Foundation Series, written by Isaac Asimov, talks about a world where the future of humanity can be predicted through an interdisciplinary science called psychohistory. Read on and learn more about psychohistory, how it relates to data science, and what it means for the future of humanity.
Disclaimer: I will focus only on the concept of psychohistory and ignore all the specific events in the books to avoid spoilers.
Wouldn't it be fun to know what will happen to humans 300 years from now? For example, will people play more or fewer video games? Will the production of toilet paper be more optimized for unexpected events?
Taken from https://tenor.com/bhLfr.gif
Foundation is a series of science fiction books, and Psychohistory is a fictional science in the Foundation universe. It combines sociology and mathematics with the goal to predict future events in large societies. The series spans hundreds of years, and the idea of psychohistory develops further during this time. Without spoiling anything, let's have a look at all of the axioms of psychohistory.
Depending on your educational background, you may have already picked up some craziness. What is a sufficiently large population? What if you predict something terrible? Wouldn't it be better to share such a prediction? In the real world, psychohistory would face challenges related to three main areas - scale, limits of current knowledge, and ethics.
There are physical challenges regarding the number of population members and, of course, the enormous time scale. The theory is inspired by the emergence of gas from billions of atoms, and similar amounts are considered when the first axiom talks about sufficiently large populations. As you might guess, one Earth cannot hold so many people, and we don't have the technology to travel and live on different planets.
We can't describe mechanisms underlying changes in societies mathematically with the required level of precision. We just don't understand them well enough. Some would argue that we will never understand societal patterns enough because, unlike physical systems, social sciences need to deal with more uncertainty. However, some of that uncertainty could be understood with relevant data.
Imagine a future where we spend a significant amount of time in a virtual environment, and our activity could be tracked. Wait, you don't need to imagine it. How much does Google or Facebook know about you?
This is also a question of consumer privacy. Do we want the data to be collected? This brings us to the last issue.
Hiding information about dangers sounds unethical, but there can be a situation when it's justified to take such a risk. For instance, when you need to collect evidence to prove wrongdoing.
Besides, I reckon it's unlikely that any future iteration of our society would allow a group of scientists to cover disastrous predictions and deceive the public.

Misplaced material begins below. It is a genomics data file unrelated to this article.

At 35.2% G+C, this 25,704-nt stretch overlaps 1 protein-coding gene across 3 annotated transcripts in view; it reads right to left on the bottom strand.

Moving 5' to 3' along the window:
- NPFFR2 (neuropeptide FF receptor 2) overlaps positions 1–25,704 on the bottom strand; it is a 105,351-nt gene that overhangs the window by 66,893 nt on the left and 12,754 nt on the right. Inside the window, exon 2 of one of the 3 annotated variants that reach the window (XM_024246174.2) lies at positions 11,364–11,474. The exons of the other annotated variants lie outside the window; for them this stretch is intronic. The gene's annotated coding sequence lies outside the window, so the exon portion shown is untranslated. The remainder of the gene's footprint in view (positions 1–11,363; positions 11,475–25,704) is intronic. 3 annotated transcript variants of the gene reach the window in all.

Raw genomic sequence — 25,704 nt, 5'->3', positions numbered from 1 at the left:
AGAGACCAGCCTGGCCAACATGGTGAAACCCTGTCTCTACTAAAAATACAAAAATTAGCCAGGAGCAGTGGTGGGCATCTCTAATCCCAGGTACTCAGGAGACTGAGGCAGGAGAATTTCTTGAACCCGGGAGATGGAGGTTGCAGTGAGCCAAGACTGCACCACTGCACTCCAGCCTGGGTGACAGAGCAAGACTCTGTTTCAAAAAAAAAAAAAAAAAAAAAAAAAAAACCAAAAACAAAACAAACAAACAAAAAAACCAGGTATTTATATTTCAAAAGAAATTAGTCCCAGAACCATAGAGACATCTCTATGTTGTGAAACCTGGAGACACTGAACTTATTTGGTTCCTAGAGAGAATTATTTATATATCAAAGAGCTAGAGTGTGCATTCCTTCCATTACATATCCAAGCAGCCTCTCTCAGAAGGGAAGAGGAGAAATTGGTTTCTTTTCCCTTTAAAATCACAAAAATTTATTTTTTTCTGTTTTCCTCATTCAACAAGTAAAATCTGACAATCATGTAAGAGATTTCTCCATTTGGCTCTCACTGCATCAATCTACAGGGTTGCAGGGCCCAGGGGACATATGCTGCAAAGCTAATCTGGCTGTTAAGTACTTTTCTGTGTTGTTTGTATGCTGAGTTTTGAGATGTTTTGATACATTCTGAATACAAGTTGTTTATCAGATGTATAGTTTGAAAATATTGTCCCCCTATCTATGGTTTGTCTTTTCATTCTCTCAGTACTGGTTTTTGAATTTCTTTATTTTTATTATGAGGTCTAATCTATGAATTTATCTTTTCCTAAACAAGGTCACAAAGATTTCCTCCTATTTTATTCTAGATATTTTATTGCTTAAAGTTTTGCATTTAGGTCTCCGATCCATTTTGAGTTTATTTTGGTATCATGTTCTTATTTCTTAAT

Science is about openness.
Additionally, you can make a prediction and share it with people, but they must believe it to change their behaviour. How many people still doubt the existence of climate change or even Covid-19?
Depending on who you ask, you can get quite different answers. However, considering the points raised above, the short answer is no; as described by Asimov, psychohistory is not possible.
Can we at least predict events in societies in the next 50 or 100 years? Even though many social scientists would disagree, I think the answer is "Maybe". The amount of relevant data is growing every day.
As is our knowledge of societies and their development and patterns of their evolution. For example, weather forecasting wasn't always as accurate as it is now. It was better models and data integration that led to the current success. With focused efforts, social sciences could try to do the same.
As all of the original Foundation stories were written when computers weren't in everyone's pocket, how exactly psychohistory works is not evident. For the sake of the comparison, I will assume that psychohistory is a combination of mathematical modelling and currently unavailable social science research.
Mathematical modelling is when you develop a theoretical understanding of how something works and then translate that into the mathematical formulation.
This then allows you to simulate different scenarios and likely outcomes. We often call it prescriptive modelling because we can determine, a.k.a prescribe, the best course of action without living through all of the options. This approach is often used in decision science and was used extensively during the COVID-19 pandemic.
My favorite definition of data science says that ‘data science is the discipline of making data useful’. Data science is an umbrella term and if psychohistory was real, it would probably be covered by that umbrella.
So to conclude, predicting societal events for hundreds of years ahead is probably out of the question. Still, predicting societal events spanning between one or two lifetimes – well, that's not too crazy. The question, however, won't be whether we can do it but whether and when we should.
Also, if anyone is interested, now there is a TV adaptation out there on the Foundation series!